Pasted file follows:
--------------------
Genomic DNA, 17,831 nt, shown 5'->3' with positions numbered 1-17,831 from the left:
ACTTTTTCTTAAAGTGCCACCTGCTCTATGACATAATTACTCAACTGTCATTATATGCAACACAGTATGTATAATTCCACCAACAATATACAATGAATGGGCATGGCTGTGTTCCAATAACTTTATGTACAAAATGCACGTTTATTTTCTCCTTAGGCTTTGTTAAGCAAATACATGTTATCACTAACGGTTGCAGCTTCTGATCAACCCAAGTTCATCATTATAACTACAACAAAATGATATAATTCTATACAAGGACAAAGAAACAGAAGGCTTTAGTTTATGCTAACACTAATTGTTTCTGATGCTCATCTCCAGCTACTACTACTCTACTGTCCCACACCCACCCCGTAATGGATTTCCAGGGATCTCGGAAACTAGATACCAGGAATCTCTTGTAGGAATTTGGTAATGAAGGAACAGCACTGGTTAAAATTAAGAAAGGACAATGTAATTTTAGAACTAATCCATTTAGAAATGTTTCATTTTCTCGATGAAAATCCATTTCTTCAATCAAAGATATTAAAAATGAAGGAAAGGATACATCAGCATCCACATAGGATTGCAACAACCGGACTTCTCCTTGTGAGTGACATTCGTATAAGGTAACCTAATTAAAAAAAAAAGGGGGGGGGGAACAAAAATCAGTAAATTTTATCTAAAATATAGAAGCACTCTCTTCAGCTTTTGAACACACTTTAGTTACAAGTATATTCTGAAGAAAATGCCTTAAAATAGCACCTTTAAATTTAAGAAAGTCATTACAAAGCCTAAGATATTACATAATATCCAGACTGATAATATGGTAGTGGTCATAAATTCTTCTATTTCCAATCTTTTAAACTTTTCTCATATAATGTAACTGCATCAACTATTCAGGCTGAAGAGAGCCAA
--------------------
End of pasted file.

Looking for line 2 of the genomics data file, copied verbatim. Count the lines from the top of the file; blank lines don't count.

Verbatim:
ACTTTTTCTTAAAGTGCCACCTGCTCTATGACATAATTACTCAACTGTCATTATATGCAACACAGTATGTATAATTCCACCAACAATATACAATGAATGGGCATGGCTGTGTTCCAATAACTTTATGTACAAAATGCACGTTTATTTTCTCCTTAGGCTTTGTTAAGCAAATACATGTTATCACTAACGGTTGCAGCTTCTGATCAACCCAAGTTCATCATTATAACTACAACAAAATGATATAATTCTATACAAGGACAAAGAAACAGAAGGCTTTAGTTTATGCTAACACTAATTGTTTCTGATGCTCATCTCCAGCTACTACTACTCTACTGTCCCACACCCACCCCGTAATGGATTTCCAGGGATCTCGGAAACTAGATACCAGGAATCTCTTGTAGGAATTTGGTAATGAAGGAACAGCACTGGTTAAAATTAAGAAAGGACAATGTAATTTTAGAACTAATCCATTTAGAAATGTTTCATTTTCTCGATGAAAATCCATTTCTTCAATCAAAGATATTAAAAATGAAGGAAAGGATACATCAGCATCCACATAGGATTGCAACAACCGGACTTCTCCTTGTGAGTGACATTCGTATAAGGTAACCTAATTAAAAAAAAAAGGGGGGGGGGAACAAAAATCAGTAAATTTTATCTAAAATATAGAAGCACTCTCTTCAGCTTTTGAACACACTTTAGTTACAAGTATATTCTGAAGAAAATGCCTTAAAATAGCACCTTTAAATTTAAGAAAGTCATTACAAAGCCTAAGATATTACATAATATCCAGACTGATAATATGGTAGTGGTCATAAATTCTTCTATTTCCAATCTTTTAAACTTTTCTCATATAATGTAACTGCATCAACTATTCAGGCTGAAGAGAGCCAA